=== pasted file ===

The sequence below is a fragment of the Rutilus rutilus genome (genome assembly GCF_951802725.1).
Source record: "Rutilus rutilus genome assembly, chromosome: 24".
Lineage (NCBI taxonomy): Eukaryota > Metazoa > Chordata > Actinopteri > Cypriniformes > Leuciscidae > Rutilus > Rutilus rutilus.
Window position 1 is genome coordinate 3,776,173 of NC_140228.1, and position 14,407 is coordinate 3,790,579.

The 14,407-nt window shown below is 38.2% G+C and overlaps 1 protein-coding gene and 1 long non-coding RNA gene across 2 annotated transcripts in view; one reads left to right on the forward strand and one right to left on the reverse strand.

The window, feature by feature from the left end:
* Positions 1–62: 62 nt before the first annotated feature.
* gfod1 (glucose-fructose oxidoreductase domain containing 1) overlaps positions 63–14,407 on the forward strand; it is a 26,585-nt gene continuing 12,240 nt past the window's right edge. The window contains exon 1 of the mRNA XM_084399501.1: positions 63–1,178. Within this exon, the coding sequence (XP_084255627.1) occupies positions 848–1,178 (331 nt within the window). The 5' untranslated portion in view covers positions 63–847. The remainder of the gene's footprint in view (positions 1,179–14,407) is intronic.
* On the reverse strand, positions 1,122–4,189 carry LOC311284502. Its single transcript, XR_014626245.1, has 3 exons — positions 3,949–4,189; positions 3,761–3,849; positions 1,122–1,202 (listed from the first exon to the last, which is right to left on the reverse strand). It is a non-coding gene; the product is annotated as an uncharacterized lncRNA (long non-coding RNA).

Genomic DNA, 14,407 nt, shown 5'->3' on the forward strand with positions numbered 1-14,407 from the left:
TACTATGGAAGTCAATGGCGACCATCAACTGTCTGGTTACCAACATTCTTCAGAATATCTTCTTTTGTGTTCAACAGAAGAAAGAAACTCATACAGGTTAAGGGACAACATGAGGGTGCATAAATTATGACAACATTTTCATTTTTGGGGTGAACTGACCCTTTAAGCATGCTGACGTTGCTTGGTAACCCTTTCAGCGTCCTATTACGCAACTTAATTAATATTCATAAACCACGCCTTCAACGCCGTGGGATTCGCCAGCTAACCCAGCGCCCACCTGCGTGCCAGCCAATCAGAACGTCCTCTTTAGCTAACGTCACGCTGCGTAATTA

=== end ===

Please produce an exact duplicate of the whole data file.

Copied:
The sequence below is a fragment of the Rutilus rutilus genome (genome assembly GCF_951802725.1).
Source record: "Rutilus rutilus genome assembly, chromosome: 24".
Lineage (NCBI taxonomy): Eukaryota > Metazoa > Chordata > Actinopteri > Cypriniformes > Leuciscidae > Rutilus > Rutilus rutilus.
Window position 1 is genome coordinate 3,776,173 of NC_140228.1, and position 14,407 is coordinate 3,790,579.

The 14,407-nt window shown below is 38.2% G+C and overlaps 1 protein-coding gene and 1 long non-coding RNA gene across 2 annotated transcripts in view; one reads left to right on the forward strand and one right to left on the reverse strand.

The window, feature by feature from the left end:
* Positions 1–62: 62 nt before the first annotated feature.
* gfod1 (glucose-fructose oxidoreductase domain containing 1) overlaps positions 63–14,407 on the forward strand; it is a 26,585-nt gene continuing 12,240 nt past the window's right edge. The window contains exon 1 of the mRNA XM_084399501.1: positions 63–1,178. Within this exon, the coding sequence (XP_084255627.1) occupies positions 848–1,178 (331 nt within the window). The 5' untranslated portion in view covers positions 63–847. The remainder of the gene's footprint in view (positions 1,179–14,407) is intronic.
* On the reverse strand, positions 1,122–4,189 carry LOC311284502. Its single transcript, XR_014626245.1, has 3 exons — positions 3,949–4,189; positions 3,761–3,849; positions 1,122–1,202 (listed from the first exon to the last, which is right to left on the reverse strand). It is a non-coding gene; the product is annotated as an uncharacterized lncRNA (long non-coding RNA).

Genomic DNA, 14,407 nt, shown 5'->3' on the forward strand with positions numbered 1-14,407 from the left:
TACTATGGAAGTCAATGGCGACCATCAACTGTCTGGTTACCAACATTCTTCAGAATATCTTCTTTTGTGTTCAACAGAAGAAAGAAACTCATACAGGTTAAGGGACAACATGAGGGTGCATAAATTATGACAACATTTTCATTTTTGGGGTGAACTGACCCTTTAAGCATGCTGACGTTGCTTGGTAACCCTTTCAGCGTCCTATTACGCAACTTAATTAATATTCATAAACCACGCCTTCAACGCCGTGGGATTCGCCAGCTAACCCAGCGCCCACCTGCGTGCCAGCCAATCAGAACGTCCTCTTTAGCTAACGTCACGCTGCGTAATTA